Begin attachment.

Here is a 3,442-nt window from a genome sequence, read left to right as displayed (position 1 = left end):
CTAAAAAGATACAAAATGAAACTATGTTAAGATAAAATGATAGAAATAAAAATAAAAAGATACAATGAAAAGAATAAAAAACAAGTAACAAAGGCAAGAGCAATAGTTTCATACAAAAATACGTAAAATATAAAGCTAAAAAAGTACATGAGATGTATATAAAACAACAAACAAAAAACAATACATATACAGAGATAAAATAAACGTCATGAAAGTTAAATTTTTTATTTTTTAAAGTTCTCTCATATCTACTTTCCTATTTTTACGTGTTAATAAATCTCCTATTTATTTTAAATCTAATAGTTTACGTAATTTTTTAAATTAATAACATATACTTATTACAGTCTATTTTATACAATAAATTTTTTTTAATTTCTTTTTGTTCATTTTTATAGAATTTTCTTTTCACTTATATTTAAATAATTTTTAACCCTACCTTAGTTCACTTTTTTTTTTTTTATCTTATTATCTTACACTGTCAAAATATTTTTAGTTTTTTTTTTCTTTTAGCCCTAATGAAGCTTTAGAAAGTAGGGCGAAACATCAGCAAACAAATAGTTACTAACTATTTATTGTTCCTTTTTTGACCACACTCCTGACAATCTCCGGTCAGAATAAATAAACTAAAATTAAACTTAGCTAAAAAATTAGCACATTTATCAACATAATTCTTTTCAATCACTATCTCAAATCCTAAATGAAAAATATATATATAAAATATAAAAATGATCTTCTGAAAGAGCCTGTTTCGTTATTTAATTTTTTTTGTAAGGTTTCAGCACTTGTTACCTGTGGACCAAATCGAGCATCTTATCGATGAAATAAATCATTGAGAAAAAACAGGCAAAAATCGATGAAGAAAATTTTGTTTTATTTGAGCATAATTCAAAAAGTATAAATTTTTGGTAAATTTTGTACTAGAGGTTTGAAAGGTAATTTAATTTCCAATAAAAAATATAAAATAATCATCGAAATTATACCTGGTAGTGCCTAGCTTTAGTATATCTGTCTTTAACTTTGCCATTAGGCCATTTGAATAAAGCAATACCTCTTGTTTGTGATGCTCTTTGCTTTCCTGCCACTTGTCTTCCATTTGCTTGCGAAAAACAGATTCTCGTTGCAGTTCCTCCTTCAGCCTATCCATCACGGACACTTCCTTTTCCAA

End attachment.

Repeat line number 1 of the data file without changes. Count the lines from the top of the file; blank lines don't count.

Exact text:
Here is a 3,442-nt window from a genome sequence, read left to right as displayed (position 1 = left end):